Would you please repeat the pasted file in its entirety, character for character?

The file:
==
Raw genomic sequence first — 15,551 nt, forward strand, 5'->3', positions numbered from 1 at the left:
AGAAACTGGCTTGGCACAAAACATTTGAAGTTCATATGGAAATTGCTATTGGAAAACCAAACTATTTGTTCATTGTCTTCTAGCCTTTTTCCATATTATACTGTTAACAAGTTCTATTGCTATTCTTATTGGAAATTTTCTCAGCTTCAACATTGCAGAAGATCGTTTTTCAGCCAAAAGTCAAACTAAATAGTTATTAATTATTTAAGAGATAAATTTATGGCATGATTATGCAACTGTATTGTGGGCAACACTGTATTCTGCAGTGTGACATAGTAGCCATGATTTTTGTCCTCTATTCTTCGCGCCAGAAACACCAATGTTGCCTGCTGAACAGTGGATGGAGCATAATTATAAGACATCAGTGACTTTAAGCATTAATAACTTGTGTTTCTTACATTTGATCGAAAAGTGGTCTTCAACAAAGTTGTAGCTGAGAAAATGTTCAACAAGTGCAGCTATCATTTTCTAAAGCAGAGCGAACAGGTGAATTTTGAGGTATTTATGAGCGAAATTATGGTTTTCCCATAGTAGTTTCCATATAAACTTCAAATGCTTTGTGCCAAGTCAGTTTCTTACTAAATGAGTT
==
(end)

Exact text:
Raw genomic sequence first — 15,551 nt, forward strand, 5'->3', positions numbered from 1 at the left:
AGAAACTGGCTTGGCACAAAACATTTGAAGTTCATATGGAAATTGCTATTGGAAAACCAAACTATTTGTTCATTGTCTTCTAGCCTTTTTCCATATTATACTGTTAACAAGTTCTATTGCTATTCTTATTGGAAATTTTCTCAGCTTCAACATTGCAGAAGATCGTTTTTCAGCCAAAAGTCAAACTAAATAGTTATTAATTATTTAAGAGATAAATTTATGGCATGATTATGCAACTGTATTGTGGGCAACACTGTATTCTGCAGTGTGACATAGTAGCCATGATTTTTGTCCTCTATTCTTCGCGCCAGAAACACCAATGTTGCCTGCTGAACAGTGGATGGAGCATAATTATAAGACATCAGTGACTTTAAGCATTAATAACTTGTGTTTCTTACATTTGATCGAAAAGTGGTCTTCAACAAAGTTGTAGCTGAGAAAATGTTCAACAAGTGCAGCTATCATTTTCTAAAGCAGAGCGAACAGGTGAATTTTGAGGTATTTATGAGCGAAATTATGGTTTTCCCATAGTAGTTTCCATATAAACTTCAAATGCTTTGTGCCAAGTCAGTTTCTTACTAAATGAGTT